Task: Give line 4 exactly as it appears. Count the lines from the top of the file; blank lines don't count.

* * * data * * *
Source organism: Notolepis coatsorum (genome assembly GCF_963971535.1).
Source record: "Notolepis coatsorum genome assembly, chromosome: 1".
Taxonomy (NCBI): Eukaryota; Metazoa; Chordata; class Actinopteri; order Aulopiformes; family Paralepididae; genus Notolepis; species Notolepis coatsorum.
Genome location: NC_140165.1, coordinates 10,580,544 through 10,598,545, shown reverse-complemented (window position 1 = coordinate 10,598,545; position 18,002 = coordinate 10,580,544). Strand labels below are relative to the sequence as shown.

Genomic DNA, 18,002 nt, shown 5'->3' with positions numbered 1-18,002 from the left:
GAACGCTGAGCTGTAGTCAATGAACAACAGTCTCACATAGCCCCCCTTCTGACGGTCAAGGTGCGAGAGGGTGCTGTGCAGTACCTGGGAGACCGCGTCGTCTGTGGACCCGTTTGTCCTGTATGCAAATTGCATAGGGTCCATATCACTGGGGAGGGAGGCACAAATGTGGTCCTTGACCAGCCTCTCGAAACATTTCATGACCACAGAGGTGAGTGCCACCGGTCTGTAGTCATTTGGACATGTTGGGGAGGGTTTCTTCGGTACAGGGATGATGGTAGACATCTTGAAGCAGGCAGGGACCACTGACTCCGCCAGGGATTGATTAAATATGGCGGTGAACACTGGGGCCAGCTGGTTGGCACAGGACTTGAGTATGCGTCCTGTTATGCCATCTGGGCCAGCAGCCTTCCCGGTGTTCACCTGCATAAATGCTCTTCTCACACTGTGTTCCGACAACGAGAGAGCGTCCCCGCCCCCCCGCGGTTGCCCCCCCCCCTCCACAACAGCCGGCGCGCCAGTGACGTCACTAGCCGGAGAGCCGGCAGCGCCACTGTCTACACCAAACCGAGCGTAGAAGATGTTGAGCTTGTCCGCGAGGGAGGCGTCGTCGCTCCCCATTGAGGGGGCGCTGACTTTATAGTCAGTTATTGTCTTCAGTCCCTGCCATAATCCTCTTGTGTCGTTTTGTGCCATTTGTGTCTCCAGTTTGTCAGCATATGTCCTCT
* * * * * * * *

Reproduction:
Genome location: NC_140165.1, coordinates 10,580,544 through 10,598,545, shown reverse-complemented (window position 1 = coordinate 10,598,545; position 18,002 = coordinate 10,580,544). Strand labels below are relative to the sequence as shown.